Big Kids Play With Bigger Blocks

I saw an article on Gizmodo in the last couple weeks about scientists who designed 3,900 pound concrete structures that can be moved by a single person. As I read about cuts to arts in schools and the elimination of recess, I figured there was a need to toss out an example in support of unstructured free time.

There are a bunch of fun to watch GIFs on the article’s page, but here is a video of what they did:

As some of the commenters to the article point out, yes it is one thing to roll pre-cast objects over a concrete floor and another to quarry stone to transport over muddy ground. So while this may not entirely explain how Stonehenge, the pyramids and the Moai of Rapa Nui were created, there is some proof of concept upon which to base the design of structures to be used in emergency situations.

From my point of view, the development of the objects people are moving around have some basis in playing with Legos or other building materials and may move on to increasingly practical applications. I am sure that at some point in the past, at least one person who contributed to the design of the project was afforded the time to juggle things around in their hands to see how it all fit together and explore the properties of what they made were. Leaps of imagination and experimentation occurred until someone made a video of people rocking two ton chunks of concrete around with a light push.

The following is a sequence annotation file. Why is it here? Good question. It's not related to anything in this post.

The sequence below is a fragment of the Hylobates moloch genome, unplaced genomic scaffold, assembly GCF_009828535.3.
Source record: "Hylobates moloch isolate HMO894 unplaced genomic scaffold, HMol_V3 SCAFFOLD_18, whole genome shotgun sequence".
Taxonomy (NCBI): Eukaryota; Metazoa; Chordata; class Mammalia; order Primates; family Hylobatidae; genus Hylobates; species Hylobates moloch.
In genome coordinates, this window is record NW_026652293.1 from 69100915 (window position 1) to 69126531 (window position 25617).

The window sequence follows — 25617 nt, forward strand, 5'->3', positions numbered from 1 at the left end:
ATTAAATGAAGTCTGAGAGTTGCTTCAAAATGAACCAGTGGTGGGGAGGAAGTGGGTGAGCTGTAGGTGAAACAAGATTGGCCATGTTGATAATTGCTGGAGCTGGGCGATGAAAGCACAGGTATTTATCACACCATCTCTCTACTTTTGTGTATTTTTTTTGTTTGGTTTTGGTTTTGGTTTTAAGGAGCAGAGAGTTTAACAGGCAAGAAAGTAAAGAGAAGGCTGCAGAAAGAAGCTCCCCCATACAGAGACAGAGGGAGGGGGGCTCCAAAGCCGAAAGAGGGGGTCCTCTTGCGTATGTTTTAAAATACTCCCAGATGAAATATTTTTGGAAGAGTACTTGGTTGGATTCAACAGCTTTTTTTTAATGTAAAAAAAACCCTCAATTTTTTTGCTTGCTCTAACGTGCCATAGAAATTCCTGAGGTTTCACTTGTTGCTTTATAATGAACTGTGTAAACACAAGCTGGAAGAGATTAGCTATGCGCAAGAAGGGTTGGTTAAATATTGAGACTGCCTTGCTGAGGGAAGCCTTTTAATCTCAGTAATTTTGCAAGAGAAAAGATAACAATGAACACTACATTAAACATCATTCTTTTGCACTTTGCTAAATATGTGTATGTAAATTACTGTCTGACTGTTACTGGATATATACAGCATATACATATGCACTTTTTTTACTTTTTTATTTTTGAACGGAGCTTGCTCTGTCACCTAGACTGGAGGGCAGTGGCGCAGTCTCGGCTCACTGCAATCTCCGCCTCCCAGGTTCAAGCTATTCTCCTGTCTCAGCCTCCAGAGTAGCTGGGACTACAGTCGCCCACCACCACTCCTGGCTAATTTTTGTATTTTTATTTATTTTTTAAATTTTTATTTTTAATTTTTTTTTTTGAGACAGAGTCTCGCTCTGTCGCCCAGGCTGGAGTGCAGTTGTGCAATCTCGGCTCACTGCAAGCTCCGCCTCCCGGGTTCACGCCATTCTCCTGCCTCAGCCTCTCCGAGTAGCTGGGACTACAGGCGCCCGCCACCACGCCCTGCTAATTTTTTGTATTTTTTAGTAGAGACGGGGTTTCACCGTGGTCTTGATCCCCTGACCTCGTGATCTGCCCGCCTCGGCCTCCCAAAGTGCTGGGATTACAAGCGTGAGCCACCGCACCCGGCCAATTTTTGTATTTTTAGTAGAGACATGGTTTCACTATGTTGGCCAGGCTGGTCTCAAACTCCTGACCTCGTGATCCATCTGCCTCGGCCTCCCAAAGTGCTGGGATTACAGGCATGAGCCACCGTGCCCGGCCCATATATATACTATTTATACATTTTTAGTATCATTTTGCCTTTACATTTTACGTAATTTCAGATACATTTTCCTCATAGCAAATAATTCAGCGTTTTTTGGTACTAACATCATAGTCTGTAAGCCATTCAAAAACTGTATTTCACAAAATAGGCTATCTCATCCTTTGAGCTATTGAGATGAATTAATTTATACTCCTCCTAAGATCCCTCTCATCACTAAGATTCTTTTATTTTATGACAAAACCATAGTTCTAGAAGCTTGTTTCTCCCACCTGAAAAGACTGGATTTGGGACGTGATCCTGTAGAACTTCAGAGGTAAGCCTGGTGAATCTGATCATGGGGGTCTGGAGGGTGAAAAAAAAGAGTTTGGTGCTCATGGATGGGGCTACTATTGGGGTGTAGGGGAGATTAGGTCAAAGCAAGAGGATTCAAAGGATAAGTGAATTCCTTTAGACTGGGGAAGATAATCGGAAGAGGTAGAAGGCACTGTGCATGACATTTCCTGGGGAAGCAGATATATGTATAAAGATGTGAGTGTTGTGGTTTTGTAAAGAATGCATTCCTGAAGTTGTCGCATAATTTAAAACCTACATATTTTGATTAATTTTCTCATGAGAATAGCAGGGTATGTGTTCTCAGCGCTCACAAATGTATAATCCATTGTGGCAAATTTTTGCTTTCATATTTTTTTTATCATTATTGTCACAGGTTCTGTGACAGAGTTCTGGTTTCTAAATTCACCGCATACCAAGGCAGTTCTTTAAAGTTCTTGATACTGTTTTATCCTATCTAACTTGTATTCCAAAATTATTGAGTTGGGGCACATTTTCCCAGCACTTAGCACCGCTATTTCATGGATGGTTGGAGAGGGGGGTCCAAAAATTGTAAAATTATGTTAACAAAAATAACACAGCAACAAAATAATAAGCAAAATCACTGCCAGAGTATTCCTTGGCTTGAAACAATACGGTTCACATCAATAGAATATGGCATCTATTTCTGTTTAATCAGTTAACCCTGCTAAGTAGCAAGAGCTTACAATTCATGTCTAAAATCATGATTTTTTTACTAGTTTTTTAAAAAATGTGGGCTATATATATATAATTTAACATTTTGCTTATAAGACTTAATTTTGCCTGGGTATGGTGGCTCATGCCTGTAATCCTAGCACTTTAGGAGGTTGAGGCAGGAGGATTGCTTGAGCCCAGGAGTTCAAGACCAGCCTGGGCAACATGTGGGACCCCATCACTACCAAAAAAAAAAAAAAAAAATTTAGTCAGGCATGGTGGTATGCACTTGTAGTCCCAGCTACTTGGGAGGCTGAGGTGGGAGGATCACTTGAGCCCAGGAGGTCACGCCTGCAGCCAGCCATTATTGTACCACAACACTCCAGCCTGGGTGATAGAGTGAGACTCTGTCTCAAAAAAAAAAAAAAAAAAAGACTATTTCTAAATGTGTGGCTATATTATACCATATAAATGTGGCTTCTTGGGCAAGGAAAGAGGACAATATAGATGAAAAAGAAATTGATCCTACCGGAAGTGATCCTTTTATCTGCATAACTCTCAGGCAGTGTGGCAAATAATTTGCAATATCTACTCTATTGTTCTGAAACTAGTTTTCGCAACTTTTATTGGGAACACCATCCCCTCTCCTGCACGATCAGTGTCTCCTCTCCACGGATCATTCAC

Time to play with the simplest objects can result in new insights. But that is difficult to accomplish if you grow up thinking there is no value in such activities, exploration and curiosity.

This may not be the first time you heard about someone gaining insight into ancient construction techniques. A retired construction worker in Michigan demonstrated some much more compelling theories about ancient construction techniques some years ago. (I couldn’t find any better quality video than this.) He employed the same design elements of rounded/beveled edges to great effect, especially considering he was moving blocks across less prepared surfaces and using tools more readily available to anyone.

Though to use his techniques in an emergency situation, you would need much more knowledge to construct barriers and structures than with the prefabricated concrete objects in the first video.

About Joe Patti

I have been writing Butts in the Seats (BitS) on topics of arts and cultural administration since 2004 (yikes!). Given the ever evolving concerns facing the sector, I have yet to exhaust the available subject matter. In addition to BitS, I am a founding contributor to the ArtsHacker (artshacker.com) website where I focus on topics related to boards, law, governance, policy and practice.

I am also an evangelist for the effort to Build Public Will For Arts and Culture being helmed by Arts Midwest and the Metropolitan Group. (http://www.creatingconnection.org/about/)

I am currently the Director of the Grand Opera House in Macon, GA.

Among the things I am most proud are having produced an opera in the Hawaiian language and a dance drama about Hawaii's snow goddess Poli'ahu while working as a Theater Manager in Hawaii. Though there are many more highlights than there is space here to list.

CONNECT WITH JOE


Subscribe via Email

Enter your email address to subscribe to Butts In The Seats and receive notifications of new posts by email.

Thank you for subscribing.

Something went wrong.

Leave a Comment

Send this to a friend